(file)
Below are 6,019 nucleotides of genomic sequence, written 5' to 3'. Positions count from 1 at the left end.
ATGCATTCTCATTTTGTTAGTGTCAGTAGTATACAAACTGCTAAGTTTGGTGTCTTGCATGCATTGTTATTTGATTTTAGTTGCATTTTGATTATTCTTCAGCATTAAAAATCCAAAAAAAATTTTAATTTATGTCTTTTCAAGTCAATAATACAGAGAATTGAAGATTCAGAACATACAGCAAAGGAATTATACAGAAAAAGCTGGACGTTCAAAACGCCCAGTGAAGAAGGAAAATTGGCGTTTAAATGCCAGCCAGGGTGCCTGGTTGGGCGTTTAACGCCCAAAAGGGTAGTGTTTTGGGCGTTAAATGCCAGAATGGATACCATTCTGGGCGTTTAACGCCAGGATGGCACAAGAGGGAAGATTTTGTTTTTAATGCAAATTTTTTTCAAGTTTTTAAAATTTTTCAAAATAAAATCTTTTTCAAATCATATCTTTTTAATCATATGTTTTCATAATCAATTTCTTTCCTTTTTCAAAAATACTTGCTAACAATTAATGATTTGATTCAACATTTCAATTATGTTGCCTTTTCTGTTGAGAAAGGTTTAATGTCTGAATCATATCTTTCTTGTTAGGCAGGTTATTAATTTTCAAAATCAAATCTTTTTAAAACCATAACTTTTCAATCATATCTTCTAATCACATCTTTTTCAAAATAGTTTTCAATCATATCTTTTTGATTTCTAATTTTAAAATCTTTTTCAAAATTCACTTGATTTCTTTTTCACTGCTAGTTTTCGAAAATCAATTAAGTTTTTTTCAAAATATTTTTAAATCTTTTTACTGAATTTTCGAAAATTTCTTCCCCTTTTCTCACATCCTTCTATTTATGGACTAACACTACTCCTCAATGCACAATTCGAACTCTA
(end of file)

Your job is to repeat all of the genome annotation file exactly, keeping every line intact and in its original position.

Below are 6,019 nucleotides of genomic sequence, written 5' to 3'. Positions count from 1 at the left end.
ATGCATTCTCATTTTGTTAGTGTCAGTAGTATACAAACTGCTAAGTTTGGTGTCTTGCATGCATTGTTATTTGATTTTAGTTGCATTTTGATTATTCTTCAGCATTAAAAATCCAAAAAAAATTTTAATTTATGTCTTTTCAAGTCAATAATACAGAGAATTGAAGATTCAGAACATACAGCAAAGGAATTATACAGAAAAAGCTGGACGTTCAAAACGCCCAGTGAAGAAGGAAAATTGGCGTTTAAATGCCAGCCAGGGTGCCTGGTTGGGCGTTTAACGCCCAAAAGGGTAGTGTTTTGGGCGTTAAATGCCAGAATGGATACCATTCTGGGCGTTTAACGCCAGGATGGCACAAGAGGGAAGATTTTGTTTTTAATGCAAATTTTTTTCAAGTTTTTAAAATTTTTCAAAATAAAATCTTTTTCAAATCATATCTTTTTAATCATATGTTTTCATAATCAATTTCTTTCCTTTTTCAAAAATACTTGCTAACAATTAATGATTTGATTCAACATTTCAATTATGTTGCCTTTTCTGTTGAGAAAGGTTTAATGTCTGAATCATATCTTTCTTGTTAGGCAGGTTATTAATTTTCAAAATCAAATCTTTTTAAAACCATAACTTTTCAATCATATCTTCTAATCACATCTTTTTCAAAATAGTTTTCAATCATATCTTTTTGATTTCTAATTTTAAAATCTTTTTCAAAATTCACTTGATTTCTTTTTCACTGCTAGTTTTCGAAAATCAATTAAGTTTTTTTCAAAATATTTTTAAATCTTTTTACTGAATTTTCGAAAATTTCTTCCCCTTTTCTCACATCCTTCTATTTATGGACTAACACTACTCCTCAATGCACAATTCGAACTCTA